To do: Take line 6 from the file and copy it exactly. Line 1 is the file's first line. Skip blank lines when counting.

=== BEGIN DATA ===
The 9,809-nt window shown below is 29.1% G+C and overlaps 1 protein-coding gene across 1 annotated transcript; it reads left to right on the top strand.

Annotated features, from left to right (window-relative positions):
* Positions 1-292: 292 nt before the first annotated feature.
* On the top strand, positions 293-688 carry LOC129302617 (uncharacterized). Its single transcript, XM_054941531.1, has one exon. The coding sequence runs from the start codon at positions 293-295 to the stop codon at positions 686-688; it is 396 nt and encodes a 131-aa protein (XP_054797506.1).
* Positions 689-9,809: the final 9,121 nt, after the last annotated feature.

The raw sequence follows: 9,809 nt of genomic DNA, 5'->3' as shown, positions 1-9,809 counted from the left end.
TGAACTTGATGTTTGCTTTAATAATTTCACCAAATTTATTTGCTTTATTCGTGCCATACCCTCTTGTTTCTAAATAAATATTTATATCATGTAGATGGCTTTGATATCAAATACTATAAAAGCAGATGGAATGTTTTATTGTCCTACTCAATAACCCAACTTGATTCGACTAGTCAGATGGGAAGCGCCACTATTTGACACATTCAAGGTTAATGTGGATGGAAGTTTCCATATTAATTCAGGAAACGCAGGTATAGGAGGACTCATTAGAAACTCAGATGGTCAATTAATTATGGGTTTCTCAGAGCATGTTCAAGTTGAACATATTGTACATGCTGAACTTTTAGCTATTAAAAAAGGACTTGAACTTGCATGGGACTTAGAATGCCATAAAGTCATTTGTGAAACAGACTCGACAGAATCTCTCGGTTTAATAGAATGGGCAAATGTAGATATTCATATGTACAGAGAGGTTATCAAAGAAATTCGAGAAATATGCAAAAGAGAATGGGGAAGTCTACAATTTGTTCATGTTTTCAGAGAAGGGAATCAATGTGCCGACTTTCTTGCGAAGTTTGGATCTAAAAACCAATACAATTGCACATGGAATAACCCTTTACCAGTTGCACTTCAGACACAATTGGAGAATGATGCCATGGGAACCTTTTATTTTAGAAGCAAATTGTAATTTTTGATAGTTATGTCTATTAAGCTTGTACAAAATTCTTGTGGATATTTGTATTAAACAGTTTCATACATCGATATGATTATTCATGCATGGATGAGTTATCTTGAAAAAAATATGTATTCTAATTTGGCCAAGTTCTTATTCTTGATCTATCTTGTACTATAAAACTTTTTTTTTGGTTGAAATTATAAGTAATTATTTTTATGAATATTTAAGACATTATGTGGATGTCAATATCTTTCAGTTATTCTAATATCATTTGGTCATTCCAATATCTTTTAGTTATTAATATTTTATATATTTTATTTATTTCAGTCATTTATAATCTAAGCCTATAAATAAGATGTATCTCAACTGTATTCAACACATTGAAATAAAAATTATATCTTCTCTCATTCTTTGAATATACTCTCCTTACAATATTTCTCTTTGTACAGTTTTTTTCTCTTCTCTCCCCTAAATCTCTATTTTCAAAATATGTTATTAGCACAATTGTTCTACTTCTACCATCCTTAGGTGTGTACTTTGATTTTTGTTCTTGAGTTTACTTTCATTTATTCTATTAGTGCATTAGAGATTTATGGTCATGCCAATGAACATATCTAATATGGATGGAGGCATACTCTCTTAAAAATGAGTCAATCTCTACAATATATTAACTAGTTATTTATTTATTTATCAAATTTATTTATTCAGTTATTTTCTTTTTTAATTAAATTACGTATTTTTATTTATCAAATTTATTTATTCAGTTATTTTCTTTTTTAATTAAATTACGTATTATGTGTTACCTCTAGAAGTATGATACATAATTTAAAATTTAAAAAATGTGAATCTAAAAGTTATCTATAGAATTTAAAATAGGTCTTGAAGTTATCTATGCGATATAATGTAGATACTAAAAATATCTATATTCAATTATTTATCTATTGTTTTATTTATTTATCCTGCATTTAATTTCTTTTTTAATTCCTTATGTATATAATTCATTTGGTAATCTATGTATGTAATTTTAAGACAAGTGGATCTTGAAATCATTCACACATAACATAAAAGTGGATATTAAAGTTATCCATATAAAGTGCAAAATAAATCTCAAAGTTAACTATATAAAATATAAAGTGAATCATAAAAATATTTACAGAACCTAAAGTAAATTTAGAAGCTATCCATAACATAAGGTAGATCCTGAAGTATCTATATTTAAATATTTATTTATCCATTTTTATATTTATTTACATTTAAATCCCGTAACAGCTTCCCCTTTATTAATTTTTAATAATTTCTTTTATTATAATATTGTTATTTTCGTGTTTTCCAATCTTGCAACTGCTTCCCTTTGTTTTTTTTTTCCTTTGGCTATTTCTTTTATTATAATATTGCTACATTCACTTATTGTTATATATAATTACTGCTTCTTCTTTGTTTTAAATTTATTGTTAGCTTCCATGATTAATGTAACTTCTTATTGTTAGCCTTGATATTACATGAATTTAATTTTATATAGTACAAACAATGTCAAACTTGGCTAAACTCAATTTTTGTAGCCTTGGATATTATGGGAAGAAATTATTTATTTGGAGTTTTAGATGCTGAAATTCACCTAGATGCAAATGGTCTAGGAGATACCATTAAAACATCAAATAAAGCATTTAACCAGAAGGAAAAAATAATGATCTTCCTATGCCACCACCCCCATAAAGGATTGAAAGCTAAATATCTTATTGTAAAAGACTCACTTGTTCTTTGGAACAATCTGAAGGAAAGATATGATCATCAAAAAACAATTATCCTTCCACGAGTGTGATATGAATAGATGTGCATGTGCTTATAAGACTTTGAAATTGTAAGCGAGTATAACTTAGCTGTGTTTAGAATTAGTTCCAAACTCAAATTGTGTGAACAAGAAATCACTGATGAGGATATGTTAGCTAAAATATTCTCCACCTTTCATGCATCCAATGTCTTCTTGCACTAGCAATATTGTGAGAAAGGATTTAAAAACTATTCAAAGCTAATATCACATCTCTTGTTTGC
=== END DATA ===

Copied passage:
The raw sequence follows: 9,809 nt of genomic DNA, 5'->3' as shown, positions 1-9,809 counted from the left end.